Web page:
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Garden green beans

There are many ways you can preserve green beans so you are eating your garden’s bounty all winter long. Most people can or freeze extra green beans, but you could also pickle or dry them for some interesting off-season eating.

If canning green beans, be sure to use recipes that were published during or after 1989 — many canning processes changed after that year. Green beans can only be canned safely in a pressure canner. Quarts should be processed at 11 pounds of pressure for 25 minutes. For those with a weighted gauge canner, process for the same amount of time at 10 pounds of pressure. For those above 1,000 feet of sea level using a weighted gauge, use 15 pounds of pressure for the same time period (nothing changes if using a dial pressure gauge).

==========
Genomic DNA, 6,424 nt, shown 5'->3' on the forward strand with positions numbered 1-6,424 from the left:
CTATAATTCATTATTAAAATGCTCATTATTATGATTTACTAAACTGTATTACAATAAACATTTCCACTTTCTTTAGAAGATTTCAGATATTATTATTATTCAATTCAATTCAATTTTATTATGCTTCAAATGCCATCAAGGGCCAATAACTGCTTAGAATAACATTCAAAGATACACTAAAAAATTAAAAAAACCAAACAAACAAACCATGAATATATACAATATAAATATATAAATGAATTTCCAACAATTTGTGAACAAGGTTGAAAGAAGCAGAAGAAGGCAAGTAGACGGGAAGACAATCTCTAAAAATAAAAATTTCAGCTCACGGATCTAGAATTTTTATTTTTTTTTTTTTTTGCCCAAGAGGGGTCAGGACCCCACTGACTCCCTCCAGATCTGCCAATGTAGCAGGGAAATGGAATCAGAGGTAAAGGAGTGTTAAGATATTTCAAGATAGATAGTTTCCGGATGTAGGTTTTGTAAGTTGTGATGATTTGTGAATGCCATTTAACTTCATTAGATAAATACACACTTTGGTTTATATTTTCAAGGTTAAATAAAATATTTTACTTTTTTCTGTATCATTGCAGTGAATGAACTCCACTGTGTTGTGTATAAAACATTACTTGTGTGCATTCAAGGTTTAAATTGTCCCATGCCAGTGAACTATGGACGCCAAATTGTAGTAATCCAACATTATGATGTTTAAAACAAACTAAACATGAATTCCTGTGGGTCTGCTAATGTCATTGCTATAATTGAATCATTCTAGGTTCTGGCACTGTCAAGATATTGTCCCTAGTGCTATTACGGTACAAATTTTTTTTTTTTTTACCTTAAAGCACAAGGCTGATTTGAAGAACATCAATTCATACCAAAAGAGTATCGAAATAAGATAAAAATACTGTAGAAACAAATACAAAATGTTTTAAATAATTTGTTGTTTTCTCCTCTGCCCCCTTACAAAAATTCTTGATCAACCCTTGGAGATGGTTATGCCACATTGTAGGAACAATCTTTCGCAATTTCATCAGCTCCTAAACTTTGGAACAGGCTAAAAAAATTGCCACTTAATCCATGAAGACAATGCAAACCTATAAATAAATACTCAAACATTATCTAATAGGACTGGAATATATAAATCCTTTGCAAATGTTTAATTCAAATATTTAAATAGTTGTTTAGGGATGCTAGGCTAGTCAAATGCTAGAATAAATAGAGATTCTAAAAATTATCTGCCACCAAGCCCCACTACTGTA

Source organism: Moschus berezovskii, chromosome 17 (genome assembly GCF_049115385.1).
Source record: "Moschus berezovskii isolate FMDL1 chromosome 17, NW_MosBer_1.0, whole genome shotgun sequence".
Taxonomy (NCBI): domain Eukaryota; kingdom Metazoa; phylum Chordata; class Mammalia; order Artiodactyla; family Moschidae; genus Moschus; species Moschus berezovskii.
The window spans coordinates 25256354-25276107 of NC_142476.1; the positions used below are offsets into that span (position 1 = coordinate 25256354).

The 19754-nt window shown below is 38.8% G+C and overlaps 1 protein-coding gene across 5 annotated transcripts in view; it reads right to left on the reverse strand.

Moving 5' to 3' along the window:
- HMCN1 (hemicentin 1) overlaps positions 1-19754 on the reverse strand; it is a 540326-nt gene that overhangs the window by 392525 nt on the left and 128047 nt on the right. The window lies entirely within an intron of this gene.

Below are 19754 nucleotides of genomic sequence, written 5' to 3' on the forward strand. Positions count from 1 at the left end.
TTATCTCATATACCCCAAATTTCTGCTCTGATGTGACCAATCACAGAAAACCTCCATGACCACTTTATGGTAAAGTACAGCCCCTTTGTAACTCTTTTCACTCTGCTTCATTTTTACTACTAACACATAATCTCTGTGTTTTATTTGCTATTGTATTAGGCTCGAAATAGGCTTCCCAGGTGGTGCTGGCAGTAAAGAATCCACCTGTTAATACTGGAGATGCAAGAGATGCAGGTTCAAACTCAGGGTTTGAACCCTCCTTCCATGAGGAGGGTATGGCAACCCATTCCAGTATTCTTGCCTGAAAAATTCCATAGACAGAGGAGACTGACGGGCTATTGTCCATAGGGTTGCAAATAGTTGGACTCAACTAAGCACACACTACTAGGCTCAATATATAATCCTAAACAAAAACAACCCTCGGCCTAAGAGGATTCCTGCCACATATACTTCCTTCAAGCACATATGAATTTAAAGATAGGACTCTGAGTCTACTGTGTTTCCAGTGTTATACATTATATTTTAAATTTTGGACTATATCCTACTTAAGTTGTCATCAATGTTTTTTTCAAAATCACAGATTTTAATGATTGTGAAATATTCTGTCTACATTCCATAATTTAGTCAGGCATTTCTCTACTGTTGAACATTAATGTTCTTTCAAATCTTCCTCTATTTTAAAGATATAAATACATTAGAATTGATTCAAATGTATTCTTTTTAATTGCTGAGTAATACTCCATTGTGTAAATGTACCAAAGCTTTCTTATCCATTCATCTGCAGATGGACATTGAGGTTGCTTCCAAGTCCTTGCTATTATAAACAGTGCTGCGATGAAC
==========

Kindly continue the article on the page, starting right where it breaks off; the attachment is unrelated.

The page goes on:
An important thing to remember when freezing green beans is that they must be blanched before freezing them. Blanching stops the enzyme process that makes the beans continue to mature after they are picked. Green beans should be blanched for three minutes, then quick cooled in ice water before put in the freezer.

The suitability for drying green beans is listed as being fair to good. They must be blanched for two minutes before they are placed in the dehydrator. For better texture, some people freeze the green beans for 30 to 40 minutes after blanching and before placing them in the food dehydrator. Drying time is eight to 14 hours.

Another option that many people don’t think about is pickling green beans. The recipe is very similar to quick-pickled cucumbers. All pickled products must be processed in a boiling water bath canner to assure safety. The MU Extension guide sheet, How to Pickle (GH 1457), has detailed information on how to prepare and process dilled green beans.

With all of these options, you can offer your family a great variety of foods from just one type of plant in your garden.